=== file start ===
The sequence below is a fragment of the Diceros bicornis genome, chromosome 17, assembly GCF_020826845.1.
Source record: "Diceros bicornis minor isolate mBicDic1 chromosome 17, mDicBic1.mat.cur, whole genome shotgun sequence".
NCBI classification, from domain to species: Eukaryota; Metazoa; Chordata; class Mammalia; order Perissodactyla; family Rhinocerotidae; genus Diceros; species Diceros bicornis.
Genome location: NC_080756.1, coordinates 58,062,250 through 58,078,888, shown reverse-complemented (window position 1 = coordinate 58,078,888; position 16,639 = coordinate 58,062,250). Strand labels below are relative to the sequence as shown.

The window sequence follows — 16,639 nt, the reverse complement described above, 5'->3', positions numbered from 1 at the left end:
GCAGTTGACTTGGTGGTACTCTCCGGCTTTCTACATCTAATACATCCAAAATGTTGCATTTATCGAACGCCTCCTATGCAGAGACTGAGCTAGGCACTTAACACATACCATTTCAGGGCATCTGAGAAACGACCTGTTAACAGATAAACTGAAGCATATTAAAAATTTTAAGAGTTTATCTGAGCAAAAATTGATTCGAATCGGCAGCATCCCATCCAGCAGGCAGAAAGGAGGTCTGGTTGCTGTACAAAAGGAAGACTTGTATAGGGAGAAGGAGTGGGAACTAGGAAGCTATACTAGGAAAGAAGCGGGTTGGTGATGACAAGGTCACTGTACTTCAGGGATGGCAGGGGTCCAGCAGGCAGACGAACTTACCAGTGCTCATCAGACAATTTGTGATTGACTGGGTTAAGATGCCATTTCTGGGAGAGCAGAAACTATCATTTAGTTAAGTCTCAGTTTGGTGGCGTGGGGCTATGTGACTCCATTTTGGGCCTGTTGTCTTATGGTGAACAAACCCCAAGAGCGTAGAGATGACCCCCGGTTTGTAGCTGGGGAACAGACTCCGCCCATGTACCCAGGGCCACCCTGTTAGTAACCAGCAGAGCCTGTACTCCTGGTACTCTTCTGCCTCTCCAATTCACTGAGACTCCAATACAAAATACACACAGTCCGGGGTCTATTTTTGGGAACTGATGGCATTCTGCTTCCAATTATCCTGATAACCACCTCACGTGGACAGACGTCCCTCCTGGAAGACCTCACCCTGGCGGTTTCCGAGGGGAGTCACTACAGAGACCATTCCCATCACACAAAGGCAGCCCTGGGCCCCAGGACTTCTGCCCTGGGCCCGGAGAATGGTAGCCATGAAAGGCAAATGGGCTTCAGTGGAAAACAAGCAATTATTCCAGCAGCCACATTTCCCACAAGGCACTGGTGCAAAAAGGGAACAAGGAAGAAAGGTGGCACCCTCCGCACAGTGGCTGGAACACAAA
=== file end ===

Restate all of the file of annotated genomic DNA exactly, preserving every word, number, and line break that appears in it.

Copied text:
The sequence below is a fragment of the Diceros bicornis genome, chromosome 17, assembly GCF_020826845.1.
Source record: "Diceros bicornis minor isolate mBicDic1 chromosome 17, mDicBic1.mat.cur, whole genome shotgun sequence".
NCBI classification, from domain to species: Eukaryota; Metazoa; Chordata; class Mammalia; order Perissodactyla; family Rhinocerotidae; genus Diceros; species Diceros bicornis.
Genome location: NC_080756.1, coordinates 58,062,250 through 58,078,888, shown reverse-complemented (window position 1 = coordinate 58,078,888; position 16,639 = coordinate 58,062,250). Strand labels below are relative to the sequence as shown.

The window sequence follows — 16,639 nt, the reverse complement described above, 5'->3', positions numbered from 1 at the left end:
GCAGTTGACTTGGTGGTACTCTCCGGCTTTCTACATCTAATACATCCAAAATGTTGCATTTATCGAACGCCTCCTATGCAGAGACTGAGCTAGGCACTTAACACATACCATTTCAGGGCATCTGAGAAACGACCTGTTAACAGATAAACTGAAGCATATTAAAAATTTTAAGAGTTTATCTGAGCAAAAATTGATTCGAATCGGCAGCATCCCATCCAGCAGGCAGAAAGGAGGTCTGGTTGCTGTACAAAAGGAAGACTTGTATAGGGAGAAGGAGTGGGAACTAGGAAGCTATACTAGGAAAGAAGCGGGTTGGTGATGACAAGGTCACTGTACTTCAGGGATGGCAGGGGTCCAGCAGGCAGACGAACTTACCAGTGCTCATCAGACAATTTGTGATTGACTGGGTTAAGATGCCATTTCTGGGAGAGCAGAAACTATCATTTAGTTAAGTCTCAGTTTGGTGGCGTGGGGCTATGTGACTCCATTTTGGGCCTGTTGTCTTATGGTGAACAAACCCCAAGAGCGTAGAGATGACCCCCGGTTTGTAGCTGGGGAACAGACTCCGCCCATGTACCCAGGGCCACCCTGTTAGTAACCAGCAGAGCCTGTACTCCTGGTACTCTTCTGCCTCTCCAATTCACTGAGACTCCAATACAAAATACACACAGTCCGGGGTCTATTTTTGGGAACTGATGGCATTCTGCTTCCAATTATCCTGATAACCACCTCACGTGGACAGACGTCCCTCCTGGAAGACCTCACCCTGGCGGTTTCCGAGGGGAGTCACTACAGAGACCATTCCCATCACACAAAGGCAGCCCTGGGCCCCAGGACTTCTGCCCTGGGCCCGGAGAATGGTAGCCATGAAAGGCAAATGGGCTTCAGTGGAAAACAAGCAATTATTCCAGCAGCCACATTTCCCACAAGGCACTGGTGCAAAAAGGGAACAAGGAAGAAAGGTGGCACCCTCCGCACAGTGGCTGGAACACAAA